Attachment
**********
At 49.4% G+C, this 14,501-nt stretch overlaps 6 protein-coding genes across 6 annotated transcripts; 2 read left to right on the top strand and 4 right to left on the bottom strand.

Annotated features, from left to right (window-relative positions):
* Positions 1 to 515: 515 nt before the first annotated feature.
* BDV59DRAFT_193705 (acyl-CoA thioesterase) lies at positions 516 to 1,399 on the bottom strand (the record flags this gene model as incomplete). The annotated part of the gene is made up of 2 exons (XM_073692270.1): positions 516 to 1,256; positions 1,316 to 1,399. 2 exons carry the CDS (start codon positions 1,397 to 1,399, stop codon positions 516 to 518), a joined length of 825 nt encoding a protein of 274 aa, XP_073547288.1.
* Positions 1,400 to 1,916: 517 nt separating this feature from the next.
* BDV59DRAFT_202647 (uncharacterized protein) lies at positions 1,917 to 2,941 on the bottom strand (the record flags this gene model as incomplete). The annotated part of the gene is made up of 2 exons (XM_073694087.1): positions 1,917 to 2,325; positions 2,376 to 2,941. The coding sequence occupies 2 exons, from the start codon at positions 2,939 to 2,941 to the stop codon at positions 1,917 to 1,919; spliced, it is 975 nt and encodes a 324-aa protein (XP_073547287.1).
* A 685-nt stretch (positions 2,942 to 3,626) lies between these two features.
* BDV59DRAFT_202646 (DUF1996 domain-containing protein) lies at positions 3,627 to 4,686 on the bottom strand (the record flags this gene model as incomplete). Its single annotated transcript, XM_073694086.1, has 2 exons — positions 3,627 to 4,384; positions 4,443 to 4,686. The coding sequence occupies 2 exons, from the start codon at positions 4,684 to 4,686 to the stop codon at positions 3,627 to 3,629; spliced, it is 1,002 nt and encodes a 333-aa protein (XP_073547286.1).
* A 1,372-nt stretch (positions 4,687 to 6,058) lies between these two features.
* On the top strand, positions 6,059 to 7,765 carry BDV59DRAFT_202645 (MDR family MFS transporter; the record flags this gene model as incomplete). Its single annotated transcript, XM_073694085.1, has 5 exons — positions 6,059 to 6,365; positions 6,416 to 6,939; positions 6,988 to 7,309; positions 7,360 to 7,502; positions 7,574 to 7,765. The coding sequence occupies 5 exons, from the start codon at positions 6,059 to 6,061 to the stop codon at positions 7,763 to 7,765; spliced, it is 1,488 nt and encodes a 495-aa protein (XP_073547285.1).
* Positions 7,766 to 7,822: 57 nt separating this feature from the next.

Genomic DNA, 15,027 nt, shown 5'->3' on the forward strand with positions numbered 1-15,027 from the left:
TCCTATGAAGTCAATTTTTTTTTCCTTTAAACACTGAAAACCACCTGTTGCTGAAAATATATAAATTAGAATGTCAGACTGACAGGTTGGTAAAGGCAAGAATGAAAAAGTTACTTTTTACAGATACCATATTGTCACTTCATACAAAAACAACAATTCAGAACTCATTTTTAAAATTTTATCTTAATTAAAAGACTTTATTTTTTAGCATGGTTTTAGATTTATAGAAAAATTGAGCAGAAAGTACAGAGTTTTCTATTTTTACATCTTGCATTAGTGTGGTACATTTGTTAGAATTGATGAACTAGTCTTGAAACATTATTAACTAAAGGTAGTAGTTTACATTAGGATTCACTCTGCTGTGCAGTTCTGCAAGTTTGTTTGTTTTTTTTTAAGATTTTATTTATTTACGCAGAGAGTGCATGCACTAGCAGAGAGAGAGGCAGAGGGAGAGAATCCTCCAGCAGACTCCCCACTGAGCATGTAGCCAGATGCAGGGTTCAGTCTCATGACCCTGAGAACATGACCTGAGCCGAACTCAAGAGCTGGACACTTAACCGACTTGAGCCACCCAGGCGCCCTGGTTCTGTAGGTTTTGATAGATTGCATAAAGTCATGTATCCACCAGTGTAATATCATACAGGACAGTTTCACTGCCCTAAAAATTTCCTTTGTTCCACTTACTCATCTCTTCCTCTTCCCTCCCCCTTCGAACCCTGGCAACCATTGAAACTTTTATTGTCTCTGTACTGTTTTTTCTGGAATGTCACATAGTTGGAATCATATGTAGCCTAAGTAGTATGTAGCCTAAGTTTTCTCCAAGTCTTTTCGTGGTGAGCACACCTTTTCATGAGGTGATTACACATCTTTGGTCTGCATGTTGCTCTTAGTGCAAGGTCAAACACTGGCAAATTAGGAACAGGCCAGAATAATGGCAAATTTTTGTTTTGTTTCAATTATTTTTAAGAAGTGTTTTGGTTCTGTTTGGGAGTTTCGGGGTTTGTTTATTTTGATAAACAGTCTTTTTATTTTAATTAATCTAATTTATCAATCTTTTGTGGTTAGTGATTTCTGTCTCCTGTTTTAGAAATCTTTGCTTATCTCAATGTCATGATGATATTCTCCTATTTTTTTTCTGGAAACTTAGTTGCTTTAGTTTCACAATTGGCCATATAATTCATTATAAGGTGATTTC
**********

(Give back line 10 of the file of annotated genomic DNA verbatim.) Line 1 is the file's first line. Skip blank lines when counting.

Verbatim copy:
* On the top strand, positions 6,059 to 7,765 carry BDV59DRAFT_202645 (MDR family MFS transporter; the record flags this gene model as incomplete). Its single annotated transcript, XM_073694085.1, has 5 exons — positions 6,059 to 6,365; positions 6,416 to 6,939; positions 6,988 to 7,309; positions 7,360 to 7,502; positions 7,574 to 7,765. The coding sequence occupies 5 exons, from the start codon at positions 6,059 to 6,061 to the stop codon at positions 7,763 to 7,765; spliced, it is 1,488 nt and encodes a 495-aa protein (XP_073547285.1).